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Hyperinsulinemia Instead of Insulin Resistance Induces Baroreflex Dysfunction in Chronic Insulin-Infused Rats

Hyperinsulinemia Instead of Insulin Resistance Induces Baroreflex Dysfunction in Chronic Insulin-Infused Rats,10.1016/j.amjhyper.2006.11.004,American

Hyperinsulinemia Instead of Insulin Resistance Induces Baroreflex Dysfunction in Chronic Insulin-Infused Rats   (Citations: 2)
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Background: The present study was undertaken to compare the effects of chronic hyperinsulinemia with or without insulin resistance on the autonomic control of heart rate (HR) in rats.Methods: Male Sprague-Dawley rats were implanted subcutaneously with insulin (3 mU/kg · min) or vehicle-filled osmotic minipumps for 8 weeks. Insulin-infused rats were further divided into insulin resistant (IR) and insulin sensitive (IS) groups according to the results of the homeostasis model assessment method and euglycemic hyperinsulinemic clamp study. Autonomic function in HR control was indicated by arterial baroreflex sensitivity (BRS) after a bolus injection of phenylephrine or sodium nitroprusside.Results: Compared with those in control group, plasma insulin levels were elevated about threefold and 1.5-fold in the IR and IS groups at the end of week 8, respectively. Blood glucose level remained basal in the IR group, but was significantly lower in the IS group. The elevated mean arterial pressure (MAP) observed in IR was not exhibited in IS. The HR and BRS in reflex tachycardia were significantly increased in the IR and IS groups, but the BRS in reflex bradycardia was not different among all rats. Propranolol eliminated the tachycardia and enhanced BRS responses in both groups. Methylatropine further accelerated tachycardia and diminished the enhanced BRS in the IR group. However, in IS, the enhanced BRS remained after methylatropine was given. The intrinsic HR was similar among all groups. The baseline MAP, HR, and BRS in reflex tachycardia were significantly correlated to plasma insulin levels but not to the Si value, an index of insulin sensitivity.Conclusions: The present results demonstrate that hyperinsulinemia but not insulin resistance is a dominant contributing factor to the development of arterial baroreflex abnormalities in this chronic hyperinsulinemic model, which may simultaneously enhance sympathetic nerve activity and possibly vagal withdrawal if insulin resistance coexisted.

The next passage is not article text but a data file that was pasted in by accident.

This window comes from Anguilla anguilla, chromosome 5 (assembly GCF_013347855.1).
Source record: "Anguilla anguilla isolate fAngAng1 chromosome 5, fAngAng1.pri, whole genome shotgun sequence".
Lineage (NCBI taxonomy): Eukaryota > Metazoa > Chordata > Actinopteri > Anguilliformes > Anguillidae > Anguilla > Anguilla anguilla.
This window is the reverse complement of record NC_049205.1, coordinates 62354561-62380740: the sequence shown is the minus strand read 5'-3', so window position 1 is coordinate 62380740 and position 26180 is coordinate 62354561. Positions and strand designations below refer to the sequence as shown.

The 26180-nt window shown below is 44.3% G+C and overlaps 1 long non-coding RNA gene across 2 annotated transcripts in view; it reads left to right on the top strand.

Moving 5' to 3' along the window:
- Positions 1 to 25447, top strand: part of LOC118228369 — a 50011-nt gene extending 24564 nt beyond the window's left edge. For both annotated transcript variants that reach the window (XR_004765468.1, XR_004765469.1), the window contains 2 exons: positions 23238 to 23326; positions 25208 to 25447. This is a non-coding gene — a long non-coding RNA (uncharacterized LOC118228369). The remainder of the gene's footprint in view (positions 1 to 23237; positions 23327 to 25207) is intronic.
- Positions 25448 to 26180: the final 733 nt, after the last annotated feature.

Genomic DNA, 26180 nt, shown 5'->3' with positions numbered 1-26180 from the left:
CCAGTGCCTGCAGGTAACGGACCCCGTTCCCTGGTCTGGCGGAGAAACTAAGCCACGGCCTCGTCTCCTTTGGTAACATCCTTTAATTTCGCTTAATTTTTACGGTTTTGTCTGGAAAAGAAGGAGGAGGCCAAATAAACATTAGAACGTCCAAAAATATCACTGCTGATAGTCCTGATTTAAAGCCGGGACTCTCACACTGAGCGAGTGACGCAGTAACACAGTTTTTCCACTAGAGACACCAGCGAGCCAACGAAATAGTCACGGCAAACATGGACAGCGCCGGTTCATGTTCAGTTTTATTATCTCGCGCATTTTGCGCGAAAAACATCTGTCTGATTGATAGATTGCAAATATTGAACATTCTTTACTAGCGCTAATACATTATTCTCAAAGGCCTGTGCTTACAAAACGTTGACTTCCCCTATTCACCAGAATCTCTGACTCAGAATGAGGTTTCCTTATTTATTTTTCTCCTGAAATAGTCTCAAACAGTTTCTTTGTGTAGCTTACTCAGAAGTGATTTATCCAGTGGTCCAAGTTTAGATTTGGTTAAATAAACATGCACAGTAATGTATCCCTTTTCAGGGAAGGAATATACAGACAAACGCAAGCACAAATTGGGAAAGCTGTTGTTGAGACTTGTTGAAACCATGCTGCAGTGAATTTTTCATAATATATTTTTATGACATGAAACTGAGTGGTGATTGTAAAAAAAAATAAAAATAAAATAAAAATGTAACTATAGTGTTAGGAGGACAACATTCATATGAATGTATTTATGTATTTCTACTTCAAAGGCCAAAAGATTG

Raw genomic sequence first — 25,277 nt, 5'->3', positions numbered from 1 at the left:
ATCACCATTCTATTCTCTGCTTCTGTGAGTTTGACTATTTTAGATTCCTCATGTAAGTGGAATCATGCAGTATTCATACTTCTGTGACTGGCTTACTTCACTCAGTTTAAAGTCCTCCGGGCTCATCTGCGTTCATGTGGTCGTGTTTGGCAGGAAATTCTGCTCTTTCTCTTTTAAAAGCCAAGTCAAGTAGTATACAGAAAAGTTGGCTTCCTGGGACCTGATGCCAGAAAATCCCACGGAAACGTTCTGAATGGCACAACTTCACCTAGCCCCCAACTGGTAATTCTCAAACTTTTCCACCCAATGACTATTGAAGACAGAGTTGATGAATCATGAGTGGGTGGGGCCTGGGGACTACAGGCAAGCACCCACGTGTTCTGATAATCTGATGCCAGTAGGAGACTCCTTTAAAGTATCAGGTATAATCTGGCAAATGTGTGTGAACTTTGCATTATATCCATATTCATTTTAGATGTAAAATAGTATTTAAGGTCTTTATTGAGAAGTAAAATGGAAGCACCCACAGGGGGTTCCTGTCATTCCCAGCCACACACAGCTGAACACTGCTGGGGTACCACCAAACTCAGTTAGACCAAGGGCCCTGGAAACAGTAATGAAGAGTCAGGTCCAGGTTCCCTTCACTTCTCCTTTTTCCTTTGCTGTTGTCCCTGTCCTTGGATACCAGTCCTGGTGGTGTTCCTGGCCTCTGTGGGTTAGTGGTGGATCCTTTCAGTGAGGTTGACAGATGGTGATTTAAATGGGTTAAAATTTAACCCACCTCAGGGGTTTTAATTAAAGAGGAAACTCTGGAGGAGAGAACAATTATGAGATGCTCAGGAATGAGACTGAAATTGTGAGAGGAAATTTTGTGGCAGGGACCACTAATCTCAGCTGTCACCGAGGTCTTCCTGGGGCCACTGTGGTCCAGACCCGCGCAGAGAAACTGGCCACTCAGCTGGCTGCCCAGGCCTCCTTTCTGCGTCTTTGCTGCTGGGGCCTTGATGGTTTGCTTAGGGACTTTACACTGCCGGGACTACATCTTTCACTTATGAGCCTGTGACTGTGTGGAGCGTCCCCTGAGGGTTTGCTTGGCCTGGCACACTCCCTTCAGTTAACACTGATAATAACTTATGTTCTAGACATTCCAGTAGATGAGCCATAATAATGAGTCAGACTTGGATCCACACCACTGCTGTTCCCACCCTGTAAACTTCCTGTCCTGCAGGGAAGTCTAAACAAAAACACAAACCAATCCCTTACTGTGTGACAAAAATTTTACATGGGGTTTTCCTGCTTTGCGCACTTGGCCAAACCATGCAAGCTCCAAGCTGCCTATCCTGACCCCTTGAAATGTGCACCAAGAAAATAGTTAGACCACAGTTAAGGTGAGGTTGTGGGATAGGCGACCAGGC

Journal: American Journal of Hypertension - AMER J HYPERTENS , vol. 20, no. 4, pp. 451-458, 2007
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